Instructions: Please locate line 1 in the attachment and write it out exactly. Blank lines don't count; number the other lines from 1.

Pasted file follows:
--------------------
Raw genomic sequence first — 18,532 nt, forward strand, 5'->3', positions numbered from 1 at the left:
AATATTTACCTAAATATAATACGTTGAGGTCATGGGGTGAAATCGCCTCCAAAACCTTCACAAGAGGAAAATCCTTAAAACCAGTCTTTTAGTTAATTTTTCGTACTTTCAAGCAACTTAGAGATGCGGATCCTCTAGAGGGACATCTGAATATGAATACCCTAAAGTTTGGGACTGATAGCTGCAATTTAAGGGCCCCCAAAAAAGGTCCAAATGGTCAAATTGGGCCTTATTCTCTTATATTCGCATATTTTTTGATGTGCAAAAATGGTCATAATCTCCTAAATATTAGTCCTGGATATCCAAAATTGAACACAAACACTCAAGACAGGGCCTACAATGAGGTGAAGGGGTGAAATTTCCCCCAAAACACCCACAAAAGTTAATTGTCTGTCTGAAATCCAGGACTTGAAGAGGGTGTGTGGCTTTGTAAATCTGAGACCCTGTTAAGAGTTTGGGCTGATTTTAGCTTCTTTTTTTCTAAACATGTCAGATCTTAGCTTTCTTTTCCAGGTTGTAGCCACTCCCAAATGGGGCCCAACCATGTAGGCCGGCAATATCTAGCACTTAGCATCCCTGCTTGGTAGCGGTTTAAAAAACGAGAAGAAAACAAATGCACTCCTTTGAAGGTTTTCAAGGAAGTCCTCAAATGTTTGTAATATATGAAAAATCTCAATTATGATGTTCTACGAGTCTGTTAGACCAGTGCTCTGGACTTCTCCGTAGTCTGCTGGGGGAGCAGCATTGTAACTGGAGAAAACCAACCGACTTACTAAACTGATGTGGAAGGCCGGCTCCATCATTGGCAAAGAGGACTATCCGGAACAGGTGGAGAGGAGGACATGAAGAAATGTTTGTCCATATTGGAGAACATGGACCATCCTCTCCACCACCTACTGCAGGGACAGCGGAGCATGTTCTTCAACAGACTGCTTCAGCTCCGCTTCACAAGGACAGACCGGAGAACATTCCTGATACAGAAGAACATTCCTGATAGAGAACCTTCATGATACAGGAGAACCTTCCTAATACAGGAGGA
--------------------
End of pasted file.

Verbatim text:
Raw genomic sequence first — 18,532 nt, forward strand, 5'->3', positions numbered from 1 at the left: